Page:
He reportedly altered the CIA talking points to delete references to Islamic terrorists, "attacks" (they became "demonstrations") and other negative references to Islamism.   Also, someone at the White House level apparently dreamt up the idea of blaming an inconsequential video for triggering a spontaneous protest, that in the frenzy of events, led to the murder of Americans.  These CIA talking points were eviscerated to whitewash the role of Islamic terrorism.
Rhodes earned a masters degree in fiction writing from New York University, and has considerable experience in writing for leftist politicians.

According to Ed Lasky, Rhodes's work shows that his fiction writing training has served him well.

Rhodes's career has probably been helped by the fact that his brother is president of CBS News.

(The post is titled: "The man behind the Benghazi cover-up?".  I think the man behind the cover-up is, probably, President Obama, which is why I used a different title for this post.)
- 6:47 AM, 6 May 2013   [link]


Hide The Taxes, orders the government.
Spirit, Allegiant and Southwest are low-cost carriers that have thrived since the deregulation of the airline industry, which began in 1978.  The government retains a narrow authority to prevent deceptive advertising practices.  But as the airlines argued in petitioning the Supreme Court to hear their case, the government is micromanaging their speech merely to prevent the public from understanding the government’s tax burdens.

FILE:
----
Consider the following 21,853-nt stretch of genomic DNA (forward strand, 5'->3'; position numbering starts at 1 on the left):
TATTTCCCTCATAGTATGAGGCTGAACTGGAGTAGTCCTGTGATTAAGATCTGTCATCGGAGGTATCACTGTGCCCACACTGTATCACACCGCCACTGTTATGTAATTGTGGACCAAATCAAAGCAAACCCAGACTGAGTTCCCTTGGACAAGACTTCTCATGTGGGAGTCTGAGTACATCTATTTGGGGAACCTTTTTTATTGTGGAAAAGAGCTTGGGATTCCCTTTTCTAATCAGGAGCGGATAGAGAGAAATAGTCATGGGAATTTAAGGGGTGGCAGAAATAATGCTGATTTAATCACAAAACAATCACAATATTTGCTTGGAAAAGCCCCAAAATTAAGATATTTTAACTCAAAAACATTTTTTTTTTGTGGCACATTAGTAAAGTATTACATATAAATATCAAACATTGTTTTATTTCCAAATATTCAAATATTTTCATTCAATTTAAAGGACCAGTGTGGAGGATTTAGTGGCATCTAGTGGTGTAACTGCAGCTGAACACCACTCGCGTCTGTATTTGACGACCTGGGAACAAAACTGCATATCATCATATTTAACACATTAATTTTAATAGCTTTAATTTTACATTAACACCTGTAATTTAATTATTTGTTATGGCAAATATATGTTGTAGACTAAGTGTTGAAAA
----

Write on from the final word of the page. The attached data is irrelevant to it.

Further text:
The government’s total price rule forbids the airlines from calling attention to the tax component of the price of a ticket by listing the price the airline charges and then the tax component with equal prominence.  The rule mandates that any listing of the tax portion of a ticket’s price “not be displayed prominently and be presented in significantly smaller type than the listing of the total price.”  The government is trying to prevent people from clearly seeing the burdens of government.
It's not hard to understand why a government bureaucrat might want that rule — or why it hurts consumers.

George Will argues that the Supreme Court should have ended the total price rule, and supported freedom of speech, even if the speech is commercial.  Instead, the Court declined to hear the case.

(The worst example of tax hiding in the United States is the "employer contribution" to social security.  Economists generally agree that calling it an employer contribution hides the fact that it is part of the tax on the individual.)
- 6:09 AM, 6 May 2013   [link]


Happy Easter!  To all those who celebrate it today.

Easter flowers, 2008

Even President Putin.  (I've often wondered what Putin believes.  There may, or may not, be some hints here.)

Here's a brief description of Orthodox Easter, and here's the home page of the Russian Orthodox church.  (Click on the English graphic if you prefer that language.)
- 8:30 PM, 5 May 2013   [link]


President Maduro Gets Critical of President Obama.
Venezuelan President Nicolas Maduro took a swipe at Barack Obama on Saturday, calling him the "grand chief of devils" after the US president declined to recognize his contested re-election.

"Coming out of Central America, Obama let loose with a bunch of impertinent remarks, insolent stuff... He is giving an order, and his blessing, for the fascist rightwing to attack Venezuela's democracy," Maduro alleged in an address.